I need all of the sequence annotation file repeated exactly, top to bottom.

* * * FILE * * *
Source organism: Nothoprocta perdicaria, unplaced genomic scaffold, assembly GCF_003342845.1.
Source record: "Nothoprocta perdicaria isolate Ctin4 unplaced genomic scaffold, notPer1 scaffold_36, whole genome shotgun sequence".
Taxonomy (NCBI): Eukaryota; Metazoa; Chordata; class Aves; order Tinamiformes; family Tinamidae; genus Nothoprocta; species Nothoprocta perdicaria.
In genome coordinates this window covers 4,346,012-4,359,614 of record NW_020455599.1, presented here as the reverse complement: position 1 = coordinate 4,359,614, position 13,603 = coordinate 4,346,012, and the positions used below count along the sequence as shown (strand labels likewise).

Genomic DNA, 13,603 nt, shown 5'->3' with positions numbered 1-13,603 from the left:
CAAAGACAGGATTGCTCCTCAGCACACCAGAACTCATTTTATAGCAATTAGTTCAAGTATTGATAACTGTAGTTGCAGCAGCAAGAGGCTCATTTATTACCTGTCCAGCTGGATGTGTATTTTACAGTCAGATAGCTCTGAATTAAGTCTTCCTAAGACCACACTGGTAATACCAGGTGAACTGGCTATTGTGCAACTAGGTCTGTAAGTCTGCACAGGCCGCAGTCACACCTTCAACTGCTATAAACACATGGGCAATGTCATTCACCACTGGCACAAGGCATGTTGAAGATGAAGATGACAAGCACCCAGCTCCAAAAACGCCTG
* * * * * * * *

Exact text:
Source organism: Nothoprocta perdicaria, unplaced genomic scaffold, assembly GCF_003342845.1.
Source record: "Nothoprocta perdicaria isolate Ctin4 unplaced genomic scaffold, notPer1 scaffold_36, whole genome shotgun sequence".
Taxonomy (NCBI): Eukaryota; Metazoa; Chordata; class Aves; order Tinamiformes; family Tinamidae; genus Nothoprocta; species Nothoprocta perdicaria.
In genome coordinates this window covers 4,346,012-4,359,614 of record NW_020455599.1, presented here as the reverse complement: position 1 = coordinate 4,359,614, position 13,603 = coordinate 4,346,012, and the positions used below count along the sequence as shown (strand labels likewise).

Genomic DNA, 13,603 nt, shown 5'->3' with positions numbered 1-13,603 from the left:
CAAAGACAGGATTGCTCCTCAGCACACCAGAACTCATTTTATAGCAATTAGTTCAAGTATTGATAACTGTAGTTGCAGCAGCAAGAGGCTCATTTATTACCTGTCCAGCTGGATGTGTATTTTACAGTCAGATAGCTCTGAATTAAGTCTTCCTAAGACCACACTGGTAATACCAGGTGAACTGGCTATTGTGCAACTAGGTCTGTAAGTCTGCACAGGCCGCAGTCACACCTTCAACTGCTATAAACACATGGGCAATGTCATTCACCACTGGCACAAGGCATGTTGAAGATGAAGATGACAAGCACCCAGCTCCAAAAACGCCTG